Buddhist logic and apologetics in 17th century China: An analysis of the use of Buddhist syllogisms in an anti-Christian polemic
- Cite this article as:
- Wu, J. Dao (2003) 2: 273. doi:10.1007/BF02857199
- 132 Downloads
A glimpse of the new application of Buddhist logic in the seventeenth century leads us to reflect about our approach to logic in a given religious tradition: Should we isolate a logical system from the very context that has given rise to the genesis and development of such an intellectual apparatus? Methodologically, we do have the legitimate right to approach Buddhist logic from a purely logical point of view. However, when we study the actual use of Buddhist logic in the seventeenth-century anti-Christian polemic, an analysis of its intentional application allows us to conclude that Buddhist logic in the context of controversy is primarily apologetic. Therefore, with a methodological concern, I suggest that philosophers and logicians should reconsider the apologetic nature of logic in any given religious tradition.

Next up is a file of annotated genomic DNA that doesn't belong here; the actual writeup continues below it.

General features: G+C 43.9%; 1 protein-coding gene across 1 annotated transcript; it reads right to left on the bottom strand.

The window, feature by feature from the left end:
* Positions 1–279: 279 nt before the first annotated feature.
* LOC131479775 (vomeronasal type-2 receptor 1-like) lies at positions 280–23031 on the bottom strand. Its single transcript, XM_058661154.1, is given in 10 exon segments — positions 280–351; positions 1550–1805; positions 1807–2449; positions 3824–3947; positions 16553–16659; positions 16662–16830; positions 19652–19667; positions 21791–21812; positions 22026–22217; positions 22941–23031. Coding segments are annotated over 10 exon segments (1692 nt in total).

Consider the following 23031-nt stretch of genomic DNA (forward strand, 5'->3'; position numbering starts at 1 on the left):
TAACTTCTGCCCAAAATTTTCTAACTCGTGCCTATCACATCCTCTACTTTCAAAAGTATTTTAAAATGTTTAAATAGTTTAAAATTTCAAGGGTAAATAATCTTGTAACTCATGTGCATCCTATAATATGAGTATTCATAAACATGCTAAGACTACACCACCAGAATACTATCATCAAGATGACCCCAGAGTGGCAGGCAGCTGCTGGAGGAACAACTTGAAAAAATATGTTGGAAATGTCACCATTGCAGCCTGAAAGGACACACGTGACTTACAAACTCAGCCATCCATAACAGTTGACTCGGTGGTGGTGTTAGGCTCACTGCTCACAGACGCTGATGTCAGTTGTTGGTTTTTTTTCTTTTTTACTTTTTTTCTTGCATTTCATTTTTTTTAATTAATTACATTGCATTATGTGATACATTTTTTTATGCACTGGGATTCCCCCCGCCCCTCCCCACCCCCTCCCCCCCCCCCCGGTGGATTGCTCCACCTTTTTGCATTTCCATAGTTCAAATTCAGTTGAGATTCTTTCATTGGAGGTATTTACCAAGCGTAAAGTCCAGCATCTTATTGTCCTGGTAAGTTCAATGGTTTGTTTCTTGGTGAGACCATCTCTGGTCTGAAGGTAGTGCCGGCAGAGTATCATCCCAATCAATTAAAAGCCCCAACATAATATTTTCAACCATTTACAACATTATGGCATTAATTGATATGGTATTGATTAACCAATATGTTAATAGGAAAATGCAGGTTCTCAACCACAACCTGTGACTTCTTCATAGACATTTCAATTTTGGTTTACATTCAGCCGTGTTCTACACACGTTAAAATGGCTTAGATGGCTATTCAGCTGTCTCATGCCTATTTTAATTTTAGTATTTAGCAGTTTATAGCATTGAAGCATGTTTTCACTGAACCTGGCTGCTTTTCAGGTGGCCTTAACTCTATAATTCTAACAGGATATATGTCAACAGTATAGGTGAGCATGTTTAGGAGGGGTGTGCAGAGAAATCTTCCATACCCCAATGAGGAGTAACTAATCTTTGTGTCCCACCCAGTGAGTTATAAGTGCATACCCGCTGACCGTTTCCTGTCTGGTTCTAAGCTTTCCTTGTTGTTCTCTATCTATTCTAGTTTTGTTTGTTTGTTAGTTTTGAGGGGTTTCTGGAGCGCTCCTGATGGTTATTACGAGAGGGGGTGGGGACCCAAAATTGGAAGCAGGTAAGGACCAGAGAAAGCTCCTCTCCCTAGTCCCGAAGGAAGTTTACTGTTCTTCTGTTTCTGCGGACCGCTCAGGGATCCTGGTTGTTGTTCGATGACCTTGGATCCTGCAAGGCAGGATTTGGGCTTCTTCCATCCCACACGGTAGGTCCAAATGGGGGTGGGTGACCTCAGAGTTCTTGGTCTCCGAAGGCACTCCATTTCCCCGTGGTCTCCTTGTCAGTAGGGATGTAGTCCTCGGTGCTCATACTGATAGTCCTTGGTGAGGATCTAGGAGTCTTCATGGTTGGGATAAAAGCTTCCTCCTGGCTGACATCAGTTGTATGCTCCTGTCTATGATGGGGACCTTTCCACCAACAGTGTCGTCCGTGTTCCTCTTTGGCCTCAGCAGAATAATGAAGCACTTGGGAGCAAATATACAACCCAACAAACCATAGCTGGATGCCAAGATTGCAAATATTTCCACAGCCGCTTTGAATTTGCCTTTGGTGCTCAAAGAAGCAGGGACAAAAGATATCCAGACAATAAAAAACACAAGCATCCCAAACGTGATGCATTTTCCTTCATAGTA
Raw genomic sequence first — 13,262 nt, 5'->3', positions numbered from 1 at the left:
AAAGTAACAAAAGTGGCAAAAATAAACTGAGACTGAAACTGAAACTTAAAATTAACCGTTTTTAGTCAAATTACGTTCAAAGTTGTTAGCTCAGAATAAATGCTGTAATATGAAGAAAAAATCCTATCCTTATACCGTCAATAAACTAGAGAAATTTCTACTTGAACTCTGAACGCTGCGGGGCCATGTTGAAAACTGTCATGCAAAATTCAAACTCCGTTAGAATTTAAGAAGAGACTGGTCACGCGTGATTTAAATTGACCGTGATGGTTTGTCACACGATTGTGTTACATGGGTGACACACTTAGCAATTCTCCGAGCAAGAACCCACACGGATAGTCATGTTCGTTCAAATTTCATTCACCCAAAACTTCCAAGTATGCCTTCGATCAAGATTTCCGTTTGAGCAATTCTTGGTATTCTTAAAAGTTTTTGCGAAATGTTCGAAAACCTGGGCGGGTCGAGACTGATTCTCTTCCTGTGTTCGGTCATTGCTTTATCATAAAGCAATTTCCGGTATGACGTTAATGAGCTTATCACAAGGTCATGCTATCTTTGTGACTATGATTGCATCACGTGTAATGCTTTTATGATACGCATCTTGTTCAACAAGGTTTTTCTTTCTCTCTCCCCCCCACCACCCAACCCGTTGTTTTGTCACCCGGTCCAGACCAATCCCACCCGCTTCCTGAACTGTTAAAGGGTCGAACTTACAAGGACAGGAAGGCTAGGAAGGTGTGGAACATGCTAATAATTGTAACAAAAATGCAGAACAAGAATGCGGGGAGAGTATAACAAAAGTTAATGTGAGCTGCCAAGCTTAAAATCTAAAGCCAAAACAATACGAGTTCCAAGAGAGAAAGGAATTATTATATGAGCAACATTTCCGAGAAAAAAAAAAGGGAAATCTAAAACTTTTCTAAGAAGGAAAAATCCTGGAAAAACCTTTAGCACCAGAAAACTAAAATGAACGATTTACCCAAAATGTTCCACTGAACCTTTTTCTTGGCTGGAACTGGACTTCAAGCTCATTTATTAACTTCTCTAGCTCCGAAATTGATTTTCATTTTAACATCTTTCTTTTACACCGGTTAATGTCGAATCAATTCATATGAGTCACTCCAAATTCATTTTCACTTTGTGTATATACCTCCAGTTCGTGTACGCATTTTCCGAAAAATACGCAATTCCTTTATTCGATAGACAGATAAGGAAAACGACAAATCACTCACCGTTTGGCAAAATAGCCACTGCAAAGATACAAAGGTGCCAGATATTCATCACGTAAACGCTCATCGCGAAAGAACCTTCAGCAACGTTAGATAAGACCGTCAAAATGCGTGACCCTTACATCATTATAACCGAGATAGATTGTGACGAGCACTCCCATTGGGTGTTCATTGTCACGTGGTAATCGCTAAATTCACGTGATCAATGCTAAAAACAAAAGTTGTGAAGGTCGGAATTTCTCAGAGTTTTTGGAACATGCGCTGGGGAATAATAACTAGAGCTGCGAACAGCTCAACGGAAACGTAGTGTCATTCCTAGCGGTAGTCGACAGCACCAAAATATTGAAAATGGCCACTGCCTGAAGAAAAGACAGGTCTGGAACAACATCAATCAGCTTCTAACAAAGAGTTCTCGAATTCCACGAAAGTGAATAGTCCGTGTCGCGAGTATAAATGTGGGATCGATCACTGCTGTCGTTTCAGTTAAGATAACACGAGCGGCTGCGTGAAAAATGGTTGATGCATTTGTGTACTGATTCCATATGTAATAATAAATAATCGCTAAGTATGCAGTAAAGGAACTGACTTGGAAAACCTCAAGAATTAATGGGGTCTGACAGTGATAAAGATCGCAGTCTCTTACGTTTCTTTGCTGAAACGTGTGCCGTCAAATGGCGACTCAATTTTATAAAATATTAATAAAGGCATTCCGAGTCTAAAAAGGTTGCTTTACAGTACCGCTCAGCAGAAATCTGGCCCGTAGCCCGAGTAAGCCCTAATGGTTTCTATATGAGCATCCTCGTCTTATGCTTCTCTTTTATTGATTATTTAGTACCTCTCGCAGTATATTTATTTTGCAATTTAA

Shengchao poxieji, 8 vols. Ed. by XupU Changzhi, 1639; reprinted in Japan, 1855–1856
Taishō shinshō daizōkyō, 100 vols. Edited by Takakusu Junjirō et al. Tokyo: Daizō Shuppan, 1924–32
Shinsan dai Nihon zokuzōkyō, 90 vols. Tokyo: Kokusho Kankōkai, 1975–1989; originally published asDainihon zokuzōkyō, 750 vols. Kyoto: Zōkyō Shoin, 1905–12.